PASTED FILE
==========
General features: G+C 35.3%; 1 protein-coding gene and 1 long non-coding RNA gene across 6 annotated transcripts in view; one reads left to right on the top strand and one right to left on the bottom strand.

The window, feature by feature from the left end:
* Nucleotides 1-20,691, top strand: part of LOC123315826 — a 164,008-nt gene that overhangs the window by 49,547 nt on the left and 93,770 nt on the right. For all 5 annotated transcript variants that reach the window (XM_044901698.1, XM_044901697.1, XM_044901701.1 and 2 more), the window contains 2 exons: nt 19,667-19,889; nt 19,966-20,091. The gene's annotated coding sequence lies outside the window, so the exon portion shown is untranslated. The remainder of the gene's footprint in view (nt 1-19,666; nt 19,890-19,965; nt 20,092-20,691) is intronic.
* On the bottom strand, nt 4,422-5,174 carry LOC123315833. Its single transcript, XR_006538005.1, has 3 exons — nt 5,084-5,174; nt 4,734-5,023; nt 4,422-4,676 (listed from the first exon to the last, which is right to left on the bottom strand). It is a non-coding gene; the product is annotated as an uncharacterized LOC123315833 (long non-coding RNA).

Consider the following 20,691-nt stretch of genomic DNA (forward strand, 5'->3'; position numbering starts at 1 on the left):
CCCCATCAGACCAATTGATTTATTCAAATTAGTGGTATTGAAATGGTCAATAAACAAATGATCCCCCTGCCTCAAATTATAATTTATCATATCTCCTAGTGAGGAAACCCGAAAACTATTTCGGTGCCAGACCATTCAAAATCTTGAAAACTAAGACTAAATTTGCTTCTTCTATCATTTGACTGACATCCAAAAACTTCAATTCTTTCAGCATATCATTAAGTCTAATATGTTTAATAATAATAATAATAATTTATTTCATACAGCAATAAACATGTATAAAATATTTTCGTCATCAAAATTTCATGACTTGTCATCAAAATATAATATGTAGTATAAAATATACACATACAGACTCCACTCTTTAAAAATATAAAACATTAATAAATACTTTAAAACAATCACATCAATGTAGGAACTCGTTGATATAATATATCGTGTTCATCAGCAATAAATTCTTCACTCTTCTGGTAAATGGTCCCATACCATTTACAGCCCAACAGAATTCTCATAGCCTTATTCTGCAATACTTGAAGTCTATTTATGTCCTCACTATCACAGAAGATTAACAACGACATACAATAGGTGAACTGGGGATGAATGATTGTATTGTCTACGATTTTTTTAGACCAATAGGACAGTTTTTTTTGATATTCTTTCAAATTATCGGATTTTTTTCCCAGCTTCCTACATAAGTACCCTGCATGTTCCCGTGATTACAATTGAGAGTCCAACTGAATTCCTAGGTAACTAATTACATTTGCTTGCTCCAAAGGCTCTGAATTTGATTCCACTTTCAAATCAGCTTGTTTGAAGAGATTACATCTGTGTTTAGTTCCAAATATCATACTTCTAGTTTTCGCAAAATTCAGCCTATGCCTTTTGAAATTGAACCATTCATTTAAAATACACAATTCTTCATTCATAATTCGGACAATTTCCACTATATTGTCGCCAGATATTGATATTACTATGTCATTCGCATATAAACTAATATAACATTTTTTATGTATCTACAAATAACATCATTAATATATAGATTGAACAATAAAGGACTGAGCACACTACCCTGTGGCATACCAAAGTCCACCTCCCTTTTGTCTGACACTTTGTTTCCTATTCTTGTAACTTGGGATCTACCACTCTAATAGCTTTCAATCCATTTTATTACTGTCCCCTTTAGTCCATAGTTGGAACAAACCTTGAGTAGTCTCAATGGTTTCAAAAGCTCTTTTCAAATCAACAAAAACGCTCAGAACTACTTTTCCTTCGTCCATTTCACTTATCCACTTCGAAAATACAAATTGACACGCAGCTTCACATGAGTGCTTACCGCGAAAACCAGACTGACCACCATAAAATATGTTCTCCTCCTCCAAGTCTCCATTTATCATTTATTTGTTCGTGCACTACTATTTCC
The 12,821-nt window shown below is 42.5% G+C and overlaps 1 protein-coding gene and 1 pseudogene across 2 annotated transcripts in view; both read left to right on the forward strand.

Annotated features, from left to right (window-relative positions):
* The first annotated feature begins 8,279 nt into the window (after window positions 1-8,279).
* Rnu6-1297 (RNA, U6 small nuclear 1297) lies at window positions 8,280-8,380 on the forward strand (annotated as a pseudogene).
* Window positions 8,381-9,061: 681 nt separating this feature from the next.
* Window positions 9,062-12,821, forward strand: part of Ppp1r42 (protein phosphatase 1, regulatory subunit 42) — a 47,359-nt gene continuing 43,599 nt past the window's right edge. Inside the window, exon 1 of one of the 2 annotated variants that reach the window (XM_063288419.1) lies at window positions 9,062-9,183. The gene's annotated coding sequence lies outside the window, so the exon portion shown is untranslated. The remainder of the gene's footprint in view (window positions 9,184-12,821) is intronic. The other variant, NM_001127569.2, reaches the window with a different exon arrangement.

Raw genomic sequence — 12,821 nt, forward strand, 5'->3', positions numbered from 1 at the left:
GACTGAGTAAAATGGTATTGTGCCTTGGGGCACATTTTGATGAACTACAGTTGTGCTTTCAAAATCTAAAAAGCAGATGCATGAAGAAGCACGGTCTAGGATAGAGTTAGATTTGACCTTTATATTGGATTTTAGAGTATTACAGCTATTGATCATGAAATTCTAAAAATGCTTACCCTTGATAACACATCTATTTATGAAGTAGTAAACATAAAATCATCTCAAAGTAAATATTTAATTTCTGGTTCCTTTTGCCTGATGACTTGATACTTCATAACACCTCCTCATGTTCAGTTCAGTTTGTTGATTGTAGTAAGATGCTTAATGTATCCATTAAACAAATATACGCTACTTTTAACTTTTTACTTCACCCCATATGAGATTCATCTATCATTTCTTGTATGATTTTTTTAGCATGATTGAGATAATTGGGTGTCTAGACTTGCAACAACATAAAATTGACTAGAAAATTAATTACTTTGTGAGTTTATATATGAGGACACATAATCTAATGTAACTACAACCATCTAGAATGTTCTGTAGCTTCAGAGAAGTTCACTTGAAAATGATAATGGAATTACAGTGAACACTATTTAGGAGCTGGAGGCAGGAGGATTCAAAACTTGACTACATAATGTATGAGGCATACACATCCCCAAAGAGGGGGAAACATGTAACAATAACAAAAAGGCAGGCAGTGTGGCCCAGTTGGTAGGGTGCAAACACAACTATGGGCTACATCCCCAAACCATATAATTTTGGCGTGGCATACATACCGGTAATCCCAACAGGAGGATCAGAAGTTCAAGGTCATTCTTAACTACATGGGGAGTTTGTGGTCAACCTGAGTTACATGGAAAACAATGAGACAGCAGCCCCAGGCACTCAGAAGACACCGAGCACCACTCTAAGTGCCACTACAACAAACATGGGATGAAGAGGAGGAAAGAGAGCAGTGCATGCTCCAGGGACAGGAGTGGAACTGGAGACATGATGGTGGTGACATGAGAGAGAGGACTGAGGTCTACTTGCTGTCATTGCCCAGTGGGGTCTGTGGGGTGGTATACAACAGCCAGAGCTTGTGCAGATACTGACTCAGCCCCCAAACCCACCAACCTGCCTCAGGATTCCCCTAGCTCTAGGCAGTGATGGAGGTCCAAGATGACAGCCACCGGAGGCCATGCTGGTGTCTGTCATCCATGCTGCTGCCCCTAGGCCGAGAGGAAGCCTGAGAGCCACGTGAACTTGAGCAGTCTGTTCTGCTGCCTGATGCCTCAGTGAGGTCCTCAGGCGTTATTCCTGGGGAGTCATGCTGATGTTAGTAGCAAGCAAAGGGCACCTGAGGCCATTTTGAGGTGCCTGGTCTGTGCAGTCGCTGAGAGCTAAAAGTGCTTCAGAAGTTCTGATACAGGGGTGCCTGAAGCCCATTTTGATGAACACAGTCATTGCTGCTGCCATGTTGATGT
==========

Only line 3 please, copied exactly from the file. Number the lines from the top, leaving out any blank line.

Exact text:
* Nucleotides 1-20,691, top strand: part of LOC123315826 — a 164,008-nt gene that overhangs the window by 49,547 nt on the left and 93,770 nt on the right. For all 5 annotated transcript variants that reach the window (XM_044901698.1, XM_044901697.1, XM_044901701.1 and 2 more), the window contains 2 exons: nt 19,667-19,889; nt 19,966-20,091. The gene's annotated coding sequence lies outside the window, so the exon portion shown is untranslated. The remainder of the gene's footprint in view (nt 1-19,666; nt 19,890-19,965; nt 20,092-20,691) is intronic.